Zimbabwe is expected to receive $2 million worth of equipment from India for a food testing laboratory, which is being established in the Department of the Research and Specialist Services under the Ministry of Agriculture, Mechanisation and Irrigation Development.
This came out at a meeting between Agriculture Minister Dr Joseph Made and Indian Ambassador Rungsung Masakui held at the ministry's Ngungunyana offices yesterday.
Dr Made said the meeting was meant to review several agricultural projects, chief among them the progress of the food testing laboratory. The laboratory, which will be equipped with state-of-the-art equipment, will test domestic and export materials.
"We also reviewed the development of the irrigation sector, in particular the possibilities of receiving pumps, centre pivots, drip and micro jets," said Dr Made.
"Under irrigation also was the fact that Zimbabwe has an opportunity to produce crops that can be marketed in India. Horticultural crops such as onions, avocado pears of a specific variety and pulses."
They also discussed silk production and Dr Made pointed out that Zimbabwe produced a lot of mulberry trees and the project could be of mutual interest because of high demand of silk in India.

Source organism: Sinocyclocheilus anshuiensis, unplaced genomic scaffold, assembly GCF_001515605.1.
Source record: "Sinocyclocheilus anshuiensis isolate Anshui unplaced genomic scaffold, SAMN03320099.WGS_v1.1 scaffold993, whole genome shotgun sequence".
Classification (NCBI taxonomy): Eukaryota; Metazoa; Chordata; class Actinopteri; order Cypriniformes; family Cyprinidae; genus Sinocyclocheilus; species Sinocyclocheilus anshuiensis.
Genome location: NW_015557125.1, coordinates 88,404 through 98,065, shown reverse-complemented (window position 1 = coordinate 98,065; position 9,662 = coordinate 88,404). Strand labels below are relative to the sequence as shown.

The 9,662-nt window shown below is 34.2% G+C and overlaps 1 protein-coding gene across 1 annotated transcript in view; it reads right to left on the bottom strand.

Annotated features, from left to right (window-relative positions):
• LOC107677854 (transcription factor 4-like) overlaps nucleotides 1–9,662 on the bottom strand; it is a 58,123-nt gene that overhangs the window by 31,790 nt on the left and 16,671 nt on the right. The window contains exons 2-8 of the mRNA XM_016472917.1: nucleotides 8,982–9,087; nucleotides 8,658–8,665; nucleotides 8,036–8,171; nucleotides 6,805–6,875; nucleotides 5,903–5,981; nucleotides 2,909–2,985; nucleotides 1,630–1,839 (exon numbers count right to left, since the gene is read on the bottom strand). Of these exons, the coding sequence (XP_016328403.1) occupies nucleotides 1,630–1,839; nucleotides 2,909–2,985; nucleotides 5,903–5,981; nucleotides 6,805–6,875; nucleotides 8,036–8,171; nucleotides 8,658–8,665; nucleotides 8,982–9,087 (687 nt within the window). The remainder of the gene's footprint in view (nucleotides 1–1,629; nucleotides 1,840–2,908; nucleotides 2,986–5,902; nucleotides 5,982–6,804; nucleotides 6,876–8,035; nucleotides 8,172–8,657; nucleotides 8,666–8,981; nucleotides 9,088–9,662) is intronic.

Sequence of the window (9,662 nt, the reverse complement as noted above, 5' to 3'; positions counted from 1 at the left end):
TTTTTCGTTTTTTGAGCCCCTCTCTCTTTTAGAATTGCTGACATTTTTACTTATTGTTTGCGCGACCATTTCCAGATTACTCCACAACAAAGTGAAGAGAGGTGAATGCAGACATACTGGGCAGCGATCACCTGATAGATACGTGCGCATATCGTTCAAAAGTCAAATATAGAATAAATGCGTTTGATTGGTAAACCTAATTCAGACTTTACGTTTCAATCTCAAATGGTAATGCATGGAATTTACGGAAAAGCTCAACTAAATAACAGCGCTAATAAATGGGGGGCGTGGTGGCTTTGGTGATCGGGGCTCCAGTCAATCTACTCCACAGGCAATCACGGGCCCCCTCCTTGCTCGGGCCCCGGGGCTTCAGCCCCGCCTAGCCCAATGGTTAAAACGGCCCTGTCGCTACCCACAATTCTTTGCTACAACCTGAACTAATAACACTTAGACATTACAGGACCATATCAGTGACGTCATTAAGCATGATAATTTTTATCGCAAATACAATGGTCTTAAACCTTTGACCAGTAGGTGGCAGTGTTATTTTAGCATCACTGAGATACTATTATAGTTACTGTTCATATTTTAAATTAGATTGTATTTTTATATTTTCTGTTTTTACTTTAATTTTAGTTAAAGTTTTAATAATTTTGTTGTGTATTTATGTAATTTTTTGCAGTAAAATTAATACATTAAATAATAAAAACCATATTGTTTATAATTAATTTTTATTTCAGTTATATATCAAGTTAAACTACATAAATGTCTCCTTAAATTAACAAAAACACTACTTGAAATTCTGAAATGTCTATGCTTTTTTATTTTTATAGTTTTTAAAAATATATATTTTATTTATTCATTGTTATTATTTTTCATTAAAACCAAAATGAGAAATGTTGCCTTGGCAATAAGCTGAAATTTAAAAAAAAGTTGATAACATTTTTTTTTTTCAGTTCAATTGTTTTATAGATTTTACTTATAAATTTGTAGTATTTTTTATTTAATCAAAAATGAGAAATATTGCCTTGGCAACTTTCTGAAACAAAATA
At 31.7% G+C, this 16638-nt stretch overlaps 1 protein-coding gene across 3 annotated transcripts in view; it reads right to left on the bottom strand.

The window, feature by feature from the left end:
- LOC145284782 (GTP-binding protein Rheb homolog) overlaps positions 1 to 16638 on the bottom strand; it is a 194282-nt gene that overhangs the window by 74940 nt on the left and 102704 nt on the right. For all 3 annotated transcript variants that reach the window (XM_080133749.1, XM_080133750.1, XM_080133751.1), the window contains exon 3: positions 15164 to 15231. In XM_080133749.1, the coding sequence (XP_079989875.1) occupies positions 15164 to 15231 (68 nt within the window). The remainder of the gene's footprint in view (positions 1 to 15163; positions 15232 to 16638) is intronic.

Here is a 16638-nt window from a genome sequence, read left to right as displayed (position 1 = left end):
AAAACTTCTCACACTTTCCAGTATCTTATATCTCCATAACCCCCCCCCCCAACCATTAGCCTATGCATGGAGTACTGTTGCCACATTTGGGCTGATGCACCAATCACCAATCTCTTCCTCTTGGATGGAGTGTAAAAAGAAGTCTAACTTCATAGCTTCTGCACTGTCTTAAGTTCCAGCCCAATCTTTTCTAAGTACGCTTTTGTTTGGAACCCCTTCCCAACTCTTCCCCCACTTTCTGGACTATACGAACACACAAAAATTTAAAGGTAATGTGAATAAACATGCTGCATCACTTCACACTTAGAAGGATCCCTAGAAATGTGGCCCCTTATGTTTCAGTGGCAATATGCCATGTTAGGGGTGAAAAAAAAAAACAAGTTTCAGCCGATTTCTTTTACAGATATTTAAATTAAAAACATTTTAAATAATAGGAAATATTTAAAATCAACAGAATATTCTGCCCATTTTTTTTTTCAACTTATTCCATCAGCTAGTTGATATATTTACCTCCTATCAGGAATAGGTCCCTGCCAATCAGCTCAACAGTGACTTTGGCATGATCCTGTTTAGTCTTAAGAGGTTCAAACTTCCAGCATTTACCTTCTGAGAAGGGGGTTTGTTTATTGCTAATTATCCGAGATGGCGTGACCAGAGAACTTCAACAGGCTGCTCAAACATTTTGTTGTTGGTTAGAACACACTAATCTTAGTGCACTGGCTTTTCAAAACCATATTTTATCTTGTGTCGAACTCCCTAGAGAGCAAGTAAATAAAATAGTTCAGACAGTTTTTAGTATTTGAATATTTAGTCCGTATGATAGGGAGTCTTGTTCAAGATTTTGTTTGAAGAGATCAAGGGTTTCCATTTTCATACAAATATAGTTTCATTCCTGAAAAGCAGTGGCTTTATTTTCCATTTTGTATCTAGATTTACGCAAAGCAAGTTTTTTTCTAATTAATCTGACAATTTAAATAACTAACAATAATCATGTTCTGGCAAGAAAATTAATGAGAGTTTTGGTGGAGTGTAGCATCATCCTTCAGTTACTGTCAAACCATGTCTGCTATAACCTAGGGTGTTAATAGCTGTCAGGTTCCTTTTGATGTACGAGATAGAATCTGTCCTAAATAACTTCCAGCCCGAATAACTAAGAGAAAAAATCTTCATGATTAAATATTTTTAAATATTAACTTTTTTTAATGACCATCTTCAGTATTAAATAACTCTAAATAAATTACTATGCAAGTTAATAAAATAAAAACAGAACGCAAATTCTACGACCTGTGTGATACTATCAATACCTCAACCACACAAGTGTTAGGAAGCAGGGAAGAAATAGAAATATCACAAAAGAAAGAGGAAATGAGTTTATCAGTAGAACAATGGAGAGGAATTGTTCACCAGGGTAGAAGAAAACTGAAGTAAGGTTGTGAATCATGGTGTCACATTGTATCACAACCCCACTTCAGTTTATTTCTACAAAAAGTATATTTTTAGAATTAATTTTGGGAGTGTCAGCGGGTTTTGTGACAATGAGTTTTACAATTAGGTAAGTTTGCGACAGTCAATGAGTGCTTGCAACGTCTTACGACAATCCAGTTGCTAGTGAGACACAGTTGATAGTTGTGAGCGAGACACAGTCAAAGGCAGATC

Dr Made said the discussions also included the aspect of crop dryers, as Indians were the leaders in crop drying equipment. He raised the possibilities of supplying combine harvesters to assist in harvesting crops like soyabeans and small grains.
"We also discussed on the supply of smaller machinery and equipment to assist horticultural farmers," said Dr Made. "Ambassador Masakui indicated that an Indian machinery and equipment delegation that is coming to the Confederation of Zimbabwe Industries Annual Congress and International Investment Forum would also like to meet me and I accepted.
"It was important that farmers note that all this machinery and equipment will not be for free, but they will have to pay. The matter will be concluded by the Minister of Finance and Economic Development Cde Patrick Chinamasa."
Dr Made said irrigation was the main task, as the country needed to prepare for times when there would be no rain.